Obstacles to ethical decision-making in the perception of ethical context
In this essay Werhane et al expand a topic she first explored in "Why do good people do bad things' (2005). The suggestion here is that it may be easy to understand evil when it is done with deliberate intent, but it is harder to explain why good managers and companies with good reputations engage in questionable or aberrant behavior. Currently, for example, Volkswagen, a company that had an excellent reputation on the basis of fine engineering and managerial excellence, has pleaded guilty to an engineering scandal that involves lying and illegal reengineering of emissions software in their diesel cars. Were these – otherwise fine – engineers and their excellent managers simply blinded by company loyalty? Were they perhaps just following orders? Or were they genuinely interested in hoodwinking their customers and the public? Werhane mediates a discussion through such possibilities exploring the generally haphazard ways in which accidents of good judgement may arise.Original publication: This is excerpted and edited from Chapter 4 of Obstacles to Ethical Decision-Making: Mental Models, Milgram and the Problem of Obedience by Patricia Werhane, Laura P. Hartman, Crina Archer, Elaine E. Englehardt and Michael S. Prichard (Cambridge: Cambridge University Press, 2013) pp. 63–89. Reprinted with permission.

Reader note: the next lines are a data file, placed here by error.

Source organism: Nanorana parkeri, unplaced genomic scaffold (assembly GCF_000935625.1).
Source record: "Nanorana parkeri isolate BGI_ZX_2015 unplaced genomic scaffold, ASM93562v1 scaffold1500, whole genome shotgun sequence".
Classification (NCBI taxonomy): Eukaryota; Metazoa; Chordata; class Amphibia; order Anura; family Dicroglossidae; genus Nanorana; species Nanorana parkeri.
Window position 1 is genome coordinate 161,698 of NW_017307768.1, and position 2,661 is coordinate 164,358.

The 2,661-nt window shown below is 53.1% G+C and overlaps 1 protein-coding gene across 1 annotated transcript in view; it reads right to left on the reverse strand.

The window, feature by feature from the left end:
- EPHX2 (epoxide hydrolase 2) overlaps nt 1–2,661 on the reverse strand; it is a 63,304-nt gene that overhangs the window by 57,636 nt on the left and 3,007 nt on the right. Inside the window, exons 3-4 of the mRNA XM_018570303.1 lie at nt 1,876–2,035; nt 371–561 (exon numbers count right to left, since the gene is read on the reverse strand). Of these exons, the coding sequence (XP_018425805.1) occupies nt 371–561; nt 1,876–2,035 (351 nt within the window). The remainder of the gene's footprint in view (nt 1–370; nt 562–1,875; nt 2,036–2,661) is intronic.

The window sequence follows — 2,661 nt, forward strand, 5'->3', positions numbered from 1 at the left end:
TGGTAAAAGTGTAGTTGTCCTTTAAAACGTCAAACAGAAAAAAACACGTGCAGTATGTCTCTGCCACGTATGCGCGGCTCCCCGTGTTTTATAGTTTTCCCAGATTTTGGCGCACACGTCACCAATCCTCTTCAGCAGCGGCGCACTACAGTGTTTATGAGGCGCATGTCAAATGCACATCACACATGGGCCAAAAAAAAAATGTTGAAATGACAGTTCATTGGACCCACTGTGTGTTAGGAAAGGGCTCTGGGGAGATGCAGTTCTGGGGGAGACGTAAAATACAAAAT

Werhane, P. (2019)., Obstacles to ethical decision-making in the perception of ethical context, in D. Bevan & R. W. Wolfe (eds.), Systems thinking and moral imagination, Dordrecht, Springer, pp. 359-377.
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